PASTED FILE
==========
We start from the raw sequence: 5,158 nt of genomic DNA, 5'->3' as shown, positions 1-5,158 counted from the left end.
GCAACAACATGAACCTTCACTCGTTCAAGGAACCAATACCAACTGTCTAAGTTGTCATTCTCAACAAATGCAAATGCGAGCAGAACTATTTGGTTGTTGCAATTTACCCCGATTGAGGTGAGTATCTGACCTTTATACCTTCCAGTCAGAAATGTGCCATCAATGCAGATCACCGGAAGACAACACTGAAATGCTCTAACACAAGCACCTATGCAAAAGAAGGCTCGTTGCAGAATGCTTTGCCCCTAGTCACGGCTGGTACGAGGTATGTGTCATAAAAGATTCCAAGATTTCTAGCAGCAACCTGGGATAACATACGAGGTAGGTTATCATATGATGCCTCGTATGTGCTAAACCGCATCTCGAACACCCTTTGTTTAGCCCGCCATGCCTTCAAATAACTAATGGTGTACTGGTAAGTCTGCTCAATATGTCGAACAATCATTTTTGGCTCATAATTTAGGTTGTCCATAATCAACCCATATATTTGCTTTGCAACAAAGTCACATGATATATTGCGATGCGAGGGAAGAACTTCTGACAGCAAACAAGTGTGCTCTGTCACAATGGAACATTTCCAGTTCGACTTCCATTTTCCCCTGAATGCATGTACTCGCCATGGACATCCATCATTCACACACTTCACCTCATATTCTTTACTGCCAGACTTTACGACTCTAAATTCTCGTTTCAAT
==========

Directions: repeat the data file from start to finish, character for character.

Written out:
We start from the raw sequence: 5,158 nt of genomic DNA, 5'->3' as shown, positions 1-5,158 counted from the left end.
GCAACAACATGAACCTTCACTCGTTCAAGGAACCAATACCAACTGTCTAAGTTGTCATTCTCAACAAATGCAAATGCGAGCAGAACTATTTGGTTGTTGCAATTTACCCCGATTGAGGTGAGTATCTGACCTTTATACCTTCCAGTCAGAAATGTGCCATCAATGCAGATCACCGGAAGACAACACTGAAATGCTCTAACACAAGCACCTATGCAAAAGAAGGCTCGTTGCAGAATGCTTTGCCCCTAGTCACGGCTGGTACGAGGTATGTGTCATAAAAGATTCCAAGATTTCTAGCAGCAACCTGGGATAACATACGAGGTAGGTTATCATATGATGCCTCGTATGTGCTAAACCGCATCTCGAACACCCTTTGTTTAGCCCGCCATGCCTTCAAATAACTAATGGTGTACTGGTAAGTCTGCTCAATATGTCGAACAATCATTTTTGGCTCATAATTTAGGTTGTCCATAATCAACCCATATATTTGCTTTGCAACAAAGTCACATGATATATTGCGATGCGAGGGAAGAACTTCTGACAGCAAACAAGTGTGCTCTGTCACAATGGAACATTTCCAGTTCGACTTCCATTTTCCCCTGAATGCATGTACTCGCCATGGACATCCATCATTCACACACTTCACCTCATATTCTTTACTGCCAGACTTTACGACTCTAAATTCTCGTTTCAAT